Even though Angela wasn’t expecting him, he turned up again this morning.
He had eventually gone, but she was worried that tomorrow he might return.
With an anxious look, she opened the fridge door. ‘Gee, not much there,’ she reflected. ‘What if he turns up and there’s nothing for him.’
Angela thought back to the last time he came and she could not satisfy him. It was awful and she was embarrassed at the thought of how the neighbours had to put up with the ruckus he kicked up.
‘I hope that never happens again,’ she sighed.
And, now today she had the worry of having an empty fridge and the threat of him turning up unannounced and being agitated if there was nothing on offer.
Angela never had much spare cash left in her purse after the rent took most of her pension and she felt trapped in this arrangement where she was expected to feed him at the drop of a hat. It was a tricky situation; one that she was having difficulty dealing with effectively.
She was really worried now.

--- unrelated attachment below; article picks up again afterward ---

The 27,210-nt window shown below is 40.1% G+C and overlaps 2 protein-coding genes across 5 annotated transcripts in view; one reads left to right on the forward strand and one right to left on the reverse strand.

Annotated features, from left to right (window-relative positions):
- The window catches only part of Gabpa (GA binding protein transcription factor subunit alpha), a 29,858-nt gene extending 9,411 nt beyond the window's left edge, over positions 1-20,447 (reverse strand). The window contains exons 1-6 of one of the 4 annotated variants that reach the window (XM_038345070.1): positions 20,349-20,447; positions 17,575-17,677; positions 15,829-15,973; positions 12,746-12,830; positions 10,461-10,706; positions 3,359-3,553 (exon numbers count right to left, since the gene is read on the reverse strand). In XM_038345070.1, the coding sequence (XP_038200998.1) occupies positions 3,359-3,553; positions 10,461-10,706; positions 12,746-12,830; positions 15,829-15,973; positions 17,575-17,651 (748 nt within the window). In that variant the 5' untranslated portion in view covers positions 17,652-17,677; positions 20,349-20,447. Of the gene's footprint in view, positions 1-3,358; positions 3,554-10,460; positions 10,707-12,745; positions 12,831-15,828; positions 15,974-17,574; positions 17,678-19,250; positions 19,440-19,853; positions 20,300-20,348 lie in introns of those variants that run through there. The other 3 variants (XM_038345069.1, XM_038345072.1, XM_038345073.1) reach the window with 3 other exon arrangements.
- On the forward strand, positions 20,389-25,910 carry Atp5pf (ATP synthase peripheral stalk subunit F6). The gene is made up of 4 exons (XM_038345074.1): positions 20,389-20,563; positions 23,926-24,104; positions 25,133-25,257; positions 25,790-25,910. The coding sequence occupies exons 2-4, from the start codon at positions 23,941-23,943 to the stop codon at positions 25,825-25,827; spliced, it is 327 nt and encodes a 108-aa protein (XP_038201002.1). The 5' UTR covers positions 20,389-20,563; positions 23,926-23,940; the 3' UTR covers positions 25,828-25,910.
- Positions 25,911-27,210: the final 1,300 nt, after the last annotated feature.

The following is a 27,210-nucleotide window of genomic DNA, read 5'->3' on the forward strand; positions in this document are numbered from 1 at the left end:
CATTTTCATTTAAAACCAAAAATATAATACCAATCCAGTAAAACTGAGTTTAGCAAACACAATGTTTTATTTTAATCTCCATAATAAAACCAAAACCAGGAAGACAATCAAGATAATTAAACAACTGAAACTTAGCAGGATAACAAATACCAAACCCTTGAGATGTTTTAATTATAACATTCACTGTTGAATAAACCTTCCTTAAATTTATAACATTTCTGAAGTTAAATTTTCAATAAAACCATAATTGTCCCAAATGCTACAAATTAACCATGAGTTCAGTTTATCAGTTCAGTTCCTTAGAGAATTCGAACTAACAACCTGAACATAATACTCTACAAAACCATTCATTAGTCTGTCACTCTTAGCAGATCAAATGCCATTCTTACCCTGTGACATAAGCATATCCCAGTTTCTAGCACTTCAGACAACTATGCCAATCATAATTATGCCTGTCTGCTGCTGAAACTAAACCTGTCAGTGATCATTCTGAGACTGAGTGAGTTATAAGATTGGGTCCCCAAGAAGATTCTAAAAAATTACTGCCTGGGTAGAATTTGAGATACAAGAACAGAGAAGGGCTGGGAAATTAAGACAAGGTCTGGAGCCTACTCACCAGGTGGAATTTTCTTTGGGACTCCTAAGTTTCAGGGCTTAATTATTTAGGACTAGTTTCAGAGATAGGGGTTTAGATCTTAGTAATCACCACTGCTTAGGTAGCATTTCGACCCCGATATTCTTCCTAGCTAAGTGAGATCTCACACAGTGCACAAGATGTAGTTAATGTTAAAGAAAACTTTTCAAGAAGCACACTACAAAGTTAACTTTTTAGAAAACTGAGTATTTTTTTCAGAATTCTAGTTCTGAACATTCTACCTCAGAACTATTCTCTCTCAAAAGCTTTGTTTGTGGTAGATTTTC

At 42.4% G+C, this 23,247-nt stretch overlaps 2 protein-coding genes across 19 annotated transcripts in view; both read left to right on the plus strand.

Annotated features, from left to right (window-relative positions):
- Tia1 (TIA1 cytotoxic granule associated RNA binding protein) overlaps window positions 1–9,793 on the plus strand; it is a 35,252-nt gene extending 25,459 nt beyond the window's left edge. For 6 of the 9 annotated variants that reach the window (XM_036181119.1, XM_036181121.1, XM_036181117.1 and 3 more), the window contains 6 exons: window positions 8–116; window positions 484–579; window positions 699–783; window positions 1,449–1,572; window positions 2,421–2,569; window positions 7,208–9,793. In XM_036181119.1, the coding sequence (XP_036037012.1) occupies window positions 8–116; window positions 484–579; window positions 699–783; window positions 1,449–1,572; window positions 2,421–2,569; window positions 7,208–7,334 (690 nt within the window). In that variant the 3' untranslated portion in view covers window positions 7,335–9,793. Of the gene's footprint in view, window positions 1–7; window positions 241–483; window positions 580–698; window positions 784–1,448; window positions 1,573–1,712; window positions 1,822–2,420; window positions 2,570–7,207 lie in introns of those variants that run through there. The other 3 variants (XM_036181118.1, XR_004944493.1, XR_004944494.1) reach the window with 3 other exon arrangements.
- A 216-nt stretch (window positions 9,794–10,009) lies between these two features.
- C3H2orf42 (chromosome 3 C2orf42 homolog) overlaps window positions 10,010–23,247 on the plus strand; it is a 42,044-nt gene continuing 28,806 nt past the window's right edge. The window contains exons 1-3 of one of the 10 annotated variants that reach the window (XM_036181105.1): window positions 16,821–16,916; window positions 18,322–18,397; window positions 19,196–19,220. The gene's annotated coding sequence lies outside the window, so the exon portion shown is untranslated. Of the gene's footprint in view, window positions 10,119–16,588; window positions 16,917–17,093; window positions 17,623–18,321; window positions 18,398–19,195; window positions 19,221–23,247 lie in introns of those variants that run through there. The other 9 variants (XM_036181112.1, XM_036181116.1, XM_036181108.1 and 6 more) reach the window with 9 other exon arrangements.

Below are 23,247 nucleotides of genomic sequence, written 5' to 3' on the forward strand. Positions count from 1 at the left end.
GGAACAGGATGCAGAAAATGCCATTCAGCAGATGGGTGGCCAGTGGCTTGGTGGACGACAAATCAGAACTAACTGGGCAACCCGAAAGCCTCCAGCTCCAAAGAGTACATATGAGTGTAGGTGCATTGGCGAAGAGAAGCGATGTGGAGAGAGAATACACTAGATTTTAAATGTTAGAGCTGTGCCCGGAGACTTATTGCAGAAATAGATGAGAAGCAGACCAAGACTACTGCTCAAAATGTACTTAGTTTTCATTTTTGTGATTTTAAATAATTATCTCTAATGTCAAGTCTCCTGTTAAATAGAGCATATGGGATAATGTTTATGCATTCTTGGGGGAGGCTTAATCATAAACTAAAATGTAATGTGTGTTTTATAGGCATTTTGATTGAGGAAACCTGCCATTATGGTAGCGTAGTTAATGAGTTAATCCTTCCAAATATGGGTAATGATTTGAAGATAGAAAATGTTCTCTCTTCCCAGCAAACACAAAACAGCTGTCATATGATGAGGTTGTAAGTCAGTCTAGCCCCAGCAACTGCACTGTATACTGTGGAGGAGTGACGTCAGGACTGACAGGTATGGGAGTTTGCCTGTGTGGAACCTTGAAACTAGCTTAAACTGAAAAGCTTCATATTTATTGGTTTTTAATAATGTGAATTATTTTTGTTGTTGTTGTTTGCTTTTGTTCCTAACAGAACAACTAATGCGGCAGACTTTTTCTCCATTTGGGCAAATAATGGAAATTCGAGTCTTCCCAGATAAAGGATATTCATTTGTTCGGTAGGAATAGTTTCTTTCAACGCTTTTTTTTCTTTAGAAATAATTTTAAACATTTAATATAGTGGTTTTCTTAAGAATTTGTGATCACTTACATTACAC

Looking out the window at the rainy day, Angela was reluctant to venture out but she knew that she would have to in order to avoid yet another noisy performance if he was not satisfied.
‘Should I just race out to the little shop down the road and buy a small something that will not really please him? Can I afford that? Or do I have to go all the way to the butcher’s shop to purchase something he really likes; something that will ensure there are no complaints?’
Angela was in a dilemma and money was short.
She took the easier option and went to the small un-inspiring local store and bought something that was cheap and not really appropriate, but she made herself feel brave enough to cope with his possible wrath and told herself to not be ridiculous.
‘Get a grip, girl,’ she told herself. ‘You are no one’s servant’.
But he didn’t come that day and Angela breathed a sigh of relief as she later made her way to the big butcher shop in town, knowing that pension day had saved her from embarrassment.
‘This will please him,’ she half-smiled to herself as she walked away with her purchase.
The next day came. She heard him arrive even before she saw him.
Angela waited a while before she acknowledged his presence.
‘Let him wait a bit,’ was her thought as she looked towards the back door.
And then, ‘I’m ready for this,’ and she opened the door.
‘Okay, big boy,’ laughed Angela as she took a small handful of minced meat out to the magpie sitting on her veranda railing.